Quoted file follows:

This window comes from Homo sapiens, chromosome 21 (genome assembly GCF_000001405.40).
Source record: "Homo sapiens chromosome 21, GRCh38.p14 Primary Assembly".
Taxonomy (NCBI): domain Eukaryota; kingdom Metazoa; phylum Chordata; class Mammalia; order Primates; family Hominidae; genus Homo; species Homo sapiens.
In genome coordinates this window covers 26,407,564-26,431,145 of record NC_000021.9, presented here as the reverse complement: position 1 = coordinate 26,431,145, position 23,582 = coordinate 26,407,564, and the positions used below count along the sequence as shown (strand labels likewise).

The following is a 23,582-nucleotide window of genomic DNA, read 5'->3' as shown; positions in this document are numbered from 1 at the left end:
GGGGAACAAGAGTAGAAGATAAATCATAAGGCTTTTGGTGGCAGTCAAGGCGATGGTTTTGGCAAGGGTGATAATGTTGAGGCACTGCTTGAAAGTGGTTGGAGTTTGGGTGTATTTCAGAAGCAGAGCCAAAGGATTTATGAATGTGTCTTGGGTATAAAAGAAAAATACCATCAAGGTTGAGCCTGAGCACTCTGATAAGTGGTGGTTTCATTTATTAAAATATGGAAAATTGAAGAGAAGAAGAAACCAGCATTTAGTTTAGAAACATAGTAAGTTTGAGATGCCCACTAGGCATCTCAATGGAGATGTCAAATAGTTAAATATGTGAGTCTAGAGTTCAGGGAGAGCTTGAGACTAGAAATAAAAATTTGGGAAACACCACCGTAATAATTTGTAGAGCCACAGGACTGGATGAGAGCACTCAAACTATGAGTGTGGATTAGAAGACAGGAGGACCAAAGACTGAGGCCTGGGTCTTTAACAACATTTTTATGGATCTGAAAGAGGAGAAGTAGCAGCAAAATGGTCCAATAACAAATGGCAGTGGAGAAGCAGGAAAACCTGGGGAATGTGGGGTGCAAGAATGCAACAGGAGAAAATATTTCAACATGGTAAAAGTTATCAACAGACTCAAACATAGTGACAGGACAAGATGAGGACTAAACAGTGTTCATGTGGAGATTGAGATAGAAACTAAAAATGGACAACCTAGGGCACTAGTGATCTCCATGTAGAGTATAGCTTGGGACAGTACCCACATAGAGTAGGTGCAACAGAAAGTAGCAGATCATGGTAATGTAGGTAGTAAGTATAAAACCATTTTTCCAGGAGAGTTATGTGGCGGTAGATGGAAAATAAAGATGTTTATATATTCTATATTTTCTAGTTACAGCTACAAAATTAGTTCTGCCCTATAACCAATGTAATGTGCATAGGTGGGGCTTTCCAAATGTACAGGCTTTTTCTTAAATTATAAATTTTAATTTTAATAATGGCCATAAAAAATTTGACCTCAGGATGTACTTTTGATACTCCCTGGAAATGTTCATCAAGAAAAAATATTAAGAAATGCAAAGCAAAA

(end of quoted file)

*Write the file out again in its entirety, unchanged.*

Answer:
This window comes from Homo sapiens, chromosome 21 (genome assembly GCF_000001405.40).
Source record: "Homo sapiens chromosome 21, GRCh38.p14 Primary Assembly".
Taxonomy (NCBI): domain Eukaryota; kingdom Metazoa; phylum Chordata; class Mammalia; order Primates; family Hominidae; genus Homo; species Homo sapiens.
In genome coordinates this window covers 26,407,564-26,431,145 of record NC_000021.9, presented here as the reverse complement: position 1 = coordinate 26,431,145, position 23,582 = coordinate 26,407,564, and the positions used below count along the sequence as shown (strand labels likewise).

The following is a 23,582-nucleotide window of genomic DNA, read 5'->3' as shown; positions in this document are numbered from 1 at the left end:
GGGGAACAAGAGTAGAAGATAAATCATAAGGCTTTTGGTGGCAGTCAAGGCGATGGTTTTGGCAAGGGTGATAATGTTGAGGCACTGCTTGAAAGTGGTTGGAGTTTGGGTGTATTTCAGAAGCAGAGCCAAAGGATTTATGAATGTGTCTTGGGTATAAAAGAAAAATACCATCAAGGTTGAGCCTGAGCACTCTGATAAGTGGTGGTTTCATTTATTAAAATATGGAAAATTGAAGAGAAGAAGAAACCAGCATTTAGTTTAGAAACATAGTAAGTTTGAGATGCCCACTAGGCATCTCAATGGAGATGTCAAATAGTTAAATATGTGAGTCTAGAGTTCAGGGAGAGCTTGAGACTAGAAATAAAAATTTGGGAAACACCACCGTAATAATTTGTAGAGCCACAGGACTGGATGAGAGCACTCAAACTATGAGTGTGGATTAGAAGACAGGAGGACCAAAGACTGAGGCCTGGGTCTTTAACAACATTTTTATGGATCTGAAAGAGGAGAAGTAGCAGCAAAATGGTCCAATAACAAATGGCAGTGGAGAAGCAGGAAAACCTGGGGAATGTGGGGTGCAAGAATGCAACAGGAGAAAATATTTCAACATGGTAAAAGTTATCAACAGACTCAAACATAGTGACAGGACAAGATGAGGACTAAACAGTGTTCATGTGGAGATTGAGATAGAAACTAAAAATGGACAACCTAGGGCACTAGTGATCTCCATGTAGAGTATAGCTTGGGACAGTACCCACATAGAGTAGGTGCAACAGAAAGTAGCAGATCATGGTAATGTAGGTAGTAAGTATAAAACCATTTTTCCAGGAGAGTTATGTGGCGGTAGATGGAAAATAAAGATGTTTATATATTCTATATTTTCTAGTTACAGCTACAAAATTAGTTCTGCCCTATAACCAATGTAATGTGCATAGGTGGGGCTTTCCAAATGTACAGGCTTTTTCTTAAATTATAAATTTTAATTTTAATAATGGCCATAAAAAATTTGACCTCAGGATGTACTTTTGATACTCCCTGGAAATGTTCATCAAGAAAAAATATTAAGAAATGCAAAGCAAAA